Table 5 summarizes the results when the above experiments were run with Xe.

              TABLE 5______________________________________Bubble              Encaps.       Pc 50%count ×106               Volume (μl/                             mmHgat t (Hrs)          ml) at t (Hrs)                             at t (Hrs)% C4 F10   0      6        0    6      0    6______________________________________0       12.9   9.5      0.2  0.1    --   --1       153    94.3     2.0  1.7    178  1243       170    133      3.6  3.0    265  1705       193    171      3.8  3.9    343  22410      284    278      5.1  5.0    436  32320      315    316      7.2  6.7    548  455______________________________________

Results in Tables 4 and 5 show that as little as 1% of decafluorobutane has already significant stabilizing effect on both hyperpolarized xenon and helium.


NMR spectrum of the contrast agent prepared according to Example 3 (90% of Hyperpolarised xenon and 10% of decafluorobutane) obtained with Oxford magnet at 2 Tesla is shown in FIG. 1. 129 Xe showed its peak at 23.55 MHz.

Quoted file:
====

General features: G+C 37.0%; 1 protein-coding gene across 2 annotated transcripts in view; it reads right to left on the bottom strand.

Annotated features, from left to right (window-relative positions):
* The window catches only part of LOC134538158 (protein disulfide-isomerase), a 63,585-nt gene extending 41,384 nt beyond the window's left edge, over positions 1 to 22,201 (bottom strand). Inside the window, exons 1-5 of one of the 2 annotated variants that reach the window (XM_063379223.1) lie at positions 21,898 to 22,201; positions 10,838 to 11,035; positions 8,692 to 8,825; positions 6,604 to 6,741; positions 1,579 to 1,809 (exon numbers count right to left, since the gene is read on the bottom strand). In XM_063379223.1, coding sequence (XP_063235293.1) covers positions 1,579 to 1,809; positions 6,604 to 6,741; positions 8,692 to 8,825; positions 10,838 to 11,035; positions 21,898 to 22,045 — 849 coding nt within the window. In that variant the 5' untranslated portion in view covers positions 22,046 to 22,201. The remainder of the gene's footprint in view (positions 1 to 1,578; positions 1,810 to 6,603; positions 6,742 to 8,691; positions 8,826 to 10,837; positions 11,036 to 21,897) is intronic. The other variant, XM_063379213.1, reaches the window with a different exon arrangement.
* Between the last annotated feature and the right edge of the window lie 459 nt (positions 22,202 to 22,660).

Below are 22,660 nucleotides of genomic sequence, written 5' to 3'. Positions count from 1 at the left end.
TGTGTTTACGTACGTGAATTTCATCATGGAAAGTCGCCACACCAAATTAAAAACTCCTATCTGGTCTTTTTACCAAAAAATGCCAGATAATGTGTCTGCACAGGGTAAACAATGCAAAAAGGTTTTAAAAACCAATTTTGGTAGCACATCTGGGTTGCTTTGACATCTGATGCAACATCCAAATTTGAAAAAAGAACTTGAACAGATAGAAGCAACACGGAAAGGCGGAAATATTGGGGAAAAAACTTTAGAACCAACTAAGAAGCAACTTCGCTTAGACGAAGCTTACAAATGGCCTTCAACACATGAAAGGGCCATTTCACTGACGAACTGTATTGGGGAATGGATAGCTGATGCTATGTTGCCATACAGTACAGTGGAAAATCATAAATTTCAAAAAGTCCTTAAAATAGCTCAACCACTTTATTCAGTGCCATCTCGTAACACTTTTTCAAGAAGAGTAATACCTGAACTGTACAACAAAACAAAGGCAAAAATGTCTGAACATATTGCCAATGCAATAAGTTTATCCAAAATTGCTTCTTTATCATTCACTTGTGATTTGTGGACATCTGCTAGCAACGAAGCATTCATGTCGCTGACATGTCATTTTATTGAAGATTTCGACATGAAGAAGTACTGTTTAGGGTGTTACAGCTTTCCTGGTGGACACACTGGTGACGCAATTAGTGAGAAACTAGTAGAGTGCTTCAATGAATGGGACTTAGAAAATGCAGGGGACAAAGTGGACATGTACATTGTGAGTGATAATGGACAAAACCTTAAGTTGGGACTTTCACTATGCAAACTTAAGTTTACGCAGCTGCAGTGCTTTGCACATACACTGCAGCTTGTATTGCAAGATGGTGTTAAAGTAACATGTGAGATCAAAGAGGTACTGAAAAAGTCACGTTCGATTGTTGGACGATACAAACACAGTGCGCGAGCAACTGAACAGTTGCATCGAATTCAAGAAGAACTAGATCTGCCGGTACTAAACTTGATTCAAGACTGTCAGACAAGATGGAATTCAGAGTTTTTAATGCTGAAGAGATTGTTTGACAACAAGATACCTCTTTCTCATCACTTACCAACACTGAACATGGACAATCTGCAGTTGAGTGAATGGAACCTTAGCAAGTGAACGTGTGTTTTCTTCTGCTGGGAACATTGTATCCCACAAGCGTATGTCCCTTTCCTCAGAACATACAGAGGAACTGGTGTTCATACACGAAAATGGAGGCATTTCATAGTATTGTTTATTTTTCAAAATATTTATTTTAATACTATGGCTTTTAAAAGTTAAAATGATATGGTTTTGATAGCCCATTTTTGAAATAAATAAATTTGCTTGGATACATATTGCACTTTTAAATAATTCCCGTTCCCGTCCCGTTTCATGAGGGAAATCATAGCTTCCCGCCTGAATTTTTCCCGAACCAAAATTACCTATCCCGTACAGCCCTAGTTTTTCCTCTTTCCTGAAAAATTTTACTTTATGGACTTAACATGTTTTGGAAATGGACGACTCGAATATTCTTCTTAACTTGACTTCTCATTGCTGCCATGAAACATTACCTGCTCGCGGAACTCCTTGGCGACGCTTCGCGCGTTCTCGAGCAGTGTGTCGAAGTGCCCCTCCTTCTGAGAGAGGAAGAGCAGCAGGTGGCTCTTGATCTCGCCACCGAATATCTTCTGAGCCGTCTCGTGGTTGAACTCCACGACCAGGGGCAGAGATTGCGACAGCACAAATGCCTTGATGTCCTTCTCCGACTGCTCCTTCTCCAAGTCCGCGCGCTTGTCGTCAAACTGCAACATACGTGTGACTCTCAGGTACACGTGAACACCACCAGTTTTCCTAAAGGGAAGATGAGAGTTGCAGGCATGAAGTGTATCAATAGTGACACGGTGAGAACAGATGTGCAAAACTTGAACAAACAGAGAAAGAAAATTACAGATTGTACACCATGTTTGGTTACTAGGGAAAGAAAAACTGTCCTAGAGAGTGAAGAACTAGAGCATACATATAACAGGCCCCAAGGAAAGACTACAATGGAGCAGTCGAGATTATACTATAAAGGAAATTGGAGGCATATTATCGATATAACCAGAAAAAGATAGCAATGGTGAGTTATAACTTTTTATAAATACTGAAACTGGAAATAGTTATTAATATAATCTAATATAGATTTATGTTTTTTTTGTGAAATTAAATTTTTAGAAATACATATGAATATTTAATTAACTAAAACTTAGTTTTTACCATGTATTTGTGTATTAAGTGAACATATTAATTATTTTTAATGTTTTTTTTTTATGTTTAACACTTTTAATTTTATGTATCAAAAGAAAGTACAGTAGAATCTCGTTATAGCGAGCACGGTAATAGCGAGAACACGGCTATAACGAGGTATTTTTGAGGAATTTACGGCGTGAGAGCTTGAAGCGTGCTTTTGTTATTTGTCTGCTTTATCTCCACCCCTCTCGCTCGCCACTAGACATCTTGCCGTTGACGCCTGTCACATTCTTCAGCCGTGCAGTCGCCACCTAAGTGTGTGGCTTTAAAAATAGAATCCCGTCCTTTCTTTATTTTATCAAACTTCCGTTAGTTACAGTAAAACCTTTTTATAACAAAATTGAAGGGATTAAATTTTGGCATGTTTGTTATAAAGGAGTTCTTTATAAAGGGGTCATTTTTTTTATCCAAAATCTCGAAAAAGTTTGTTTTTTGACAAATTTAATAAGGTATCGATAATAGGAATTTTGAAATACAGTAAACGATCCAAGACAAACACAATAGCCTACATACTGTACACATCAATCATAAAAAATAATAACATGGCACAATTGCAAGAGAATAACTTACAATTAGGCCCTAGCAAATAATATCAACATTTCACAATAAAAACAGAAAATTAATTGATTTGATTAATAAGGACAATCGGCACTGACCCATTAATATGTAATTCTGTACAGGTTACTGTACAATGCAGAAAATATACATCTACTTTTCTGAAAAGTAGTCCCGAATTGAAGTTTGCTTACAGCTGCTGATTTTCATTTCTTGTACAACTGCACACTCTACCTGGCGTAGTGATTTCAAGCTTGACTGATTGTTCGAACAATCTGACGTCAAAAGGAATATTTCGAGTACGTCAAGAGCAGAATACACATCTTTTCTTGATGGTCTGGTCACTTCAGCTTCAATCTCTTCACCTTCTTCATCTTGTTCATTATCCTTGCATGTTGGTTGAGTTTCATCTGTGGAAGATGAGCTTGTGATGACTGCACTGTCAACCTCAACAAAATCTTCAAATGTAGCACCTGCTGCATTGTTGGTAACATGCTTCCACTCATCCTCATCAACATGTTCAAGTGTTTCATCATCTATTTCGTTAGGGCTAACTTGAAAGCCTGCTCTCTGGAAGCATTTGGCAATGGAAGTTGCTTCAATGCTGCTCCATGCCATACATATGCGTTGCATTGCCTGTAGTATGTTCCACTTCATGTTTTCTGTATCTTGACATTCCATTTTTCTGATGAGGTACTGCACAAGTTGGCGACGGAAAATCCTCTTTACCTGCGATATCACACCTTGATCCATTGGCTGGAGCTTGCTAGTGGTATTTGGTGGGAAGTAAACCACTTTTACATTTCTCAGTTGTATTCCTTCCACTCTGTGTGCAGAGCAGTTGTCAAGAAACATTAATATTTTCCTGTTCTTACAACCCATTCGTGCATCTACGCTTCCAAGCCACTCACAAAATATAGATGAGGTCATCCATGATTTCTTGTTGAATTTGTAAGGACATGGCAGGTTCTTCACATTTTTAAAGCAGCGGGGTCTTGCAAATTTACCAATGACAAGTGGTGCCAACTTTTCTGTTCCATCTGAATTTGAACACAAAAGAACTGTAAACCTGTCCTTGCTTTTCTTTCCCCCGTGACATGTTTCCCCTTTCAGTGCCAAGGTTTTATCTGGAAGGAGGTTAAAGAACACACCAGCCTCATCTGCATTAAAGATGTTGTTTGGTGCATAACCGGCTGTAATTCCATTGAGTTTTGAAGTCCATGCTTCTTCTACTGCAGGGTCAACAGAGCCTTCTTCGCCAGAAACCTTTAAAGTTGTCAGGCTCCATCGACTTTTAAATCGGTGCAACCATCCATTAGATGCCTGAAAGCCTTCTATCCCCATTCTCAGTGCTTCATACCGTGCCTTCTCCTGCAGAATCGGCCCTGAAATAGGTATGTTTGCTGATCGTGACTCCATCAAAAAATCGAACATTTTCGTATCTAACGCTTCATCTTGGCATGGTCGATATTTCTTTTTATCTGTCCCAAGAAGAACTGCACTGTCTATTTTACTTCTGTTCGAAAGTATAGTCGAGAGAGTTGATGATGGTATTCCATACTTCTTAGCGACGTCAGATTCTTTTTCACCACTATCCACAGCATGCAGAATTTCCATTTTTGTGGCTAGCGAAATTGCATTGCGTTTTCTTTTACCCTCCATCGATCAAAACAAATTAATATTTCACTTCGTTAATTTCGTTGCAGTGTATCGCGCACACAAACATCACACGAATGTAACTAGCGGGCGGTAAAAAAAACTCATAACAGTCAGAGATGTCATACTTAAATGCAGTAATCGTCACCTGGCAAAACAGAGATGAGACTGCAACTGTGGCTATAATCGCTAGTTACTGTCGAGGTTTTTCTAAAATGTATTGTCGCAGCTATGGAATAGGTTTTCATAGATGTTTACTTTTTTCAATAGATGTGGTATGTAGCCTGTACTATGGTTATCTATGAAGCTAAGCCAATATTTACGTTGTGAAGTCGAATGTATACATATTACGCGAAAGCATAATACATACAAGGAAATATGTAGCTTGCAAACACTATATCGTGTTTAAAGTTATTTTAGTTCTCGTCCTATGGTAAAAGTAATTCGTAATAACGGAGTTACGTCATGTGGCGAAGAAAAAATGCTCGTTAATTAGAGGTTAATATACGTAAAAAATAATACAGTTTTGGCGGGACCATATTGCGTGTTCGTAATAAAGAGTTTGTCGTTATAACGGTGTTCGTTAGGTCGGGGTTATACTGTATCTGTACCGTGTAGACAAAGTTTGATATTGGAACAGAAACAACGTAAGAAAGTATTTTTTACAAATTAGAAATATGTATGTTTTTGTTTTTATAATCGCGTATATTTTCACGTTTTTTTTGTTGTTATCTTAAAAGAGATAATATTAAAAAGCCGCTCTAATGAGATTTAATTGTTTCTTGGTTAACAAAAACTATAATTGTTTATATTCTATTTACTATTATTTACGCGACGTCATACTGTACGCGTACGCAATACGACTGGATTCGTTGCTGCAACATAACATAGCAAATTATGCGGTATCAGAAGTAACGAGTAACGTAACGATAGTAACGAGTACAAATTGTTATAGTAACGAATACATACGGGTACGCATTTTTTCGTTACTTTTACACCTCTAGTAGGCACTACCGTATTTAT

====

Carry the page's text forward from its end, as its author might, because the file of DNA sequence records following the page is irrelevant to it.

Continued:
Patent Citations
Cited PatentFiling datePublication dateApplicantTitle
US5545396 *Apr 8, 1994Aug 13, 1996The Research Foundation Of State University Of New YorkMagnetic resonance imaging using hyperpolarized noble gases
US5617860 *Jun 7, 1995Apr 8, 1997Smithsonian Astrophysical ObservatoryMethod and system for producing polarized 129 Xe gas
US5694934 *Apr 17, 1996Dec 9, 1997Beth Israel HospitalFor use in conducting a ventilation study
US5785983 *Nov 23, 1993Jul 28, 1998Euroresearch SrlNon-porous collagen sheet for therapeutic use, and the method and apparatus for preparing it
US5789921 *Jun 7, 1995Aug 4, 1998The Research Foundation Of State University Of New YorkMagnetic resonance imaging using hyperpolarized noble gases
US5922304 *Mar 9, 1995Jul 13, 1999Imarx Pharmaceutical Corp.Gaseous precursor filled microspheres as magnetic resonance imaging contrast agents
WO1997029783A1 *Feb 19, 1997Aug 21, 1997Marsden John ChristopherImprovements in or relating to contrast agents
WO1997037239A1 *Mar 28, 1997Oct 9, 1997Lawrence Berkeley National LabEnhancement of nmr and mri in the presence of hyperpolarized noble gases
Non-Patent Citations
1 *Chawla, M.S., Proc. ISMRM 5th Scientific Meeting (1997) p. 2114.
2 *Song, Y et al., Journal of Magnetic Resonance series A 115(1):127 130 (1995).
3Song, Y et al., Journal of Magnetic Resonance series A 115(1):127-130 (1995).
Referenced by
Citing PatentFiling datePublication dateApplicantTitle
US6159444 *Sep 10, 1999Dec 12, 2000The Regents Of The University Of CaliforniaNMR/MRI with hyperpolarized gas and high Tc SQUID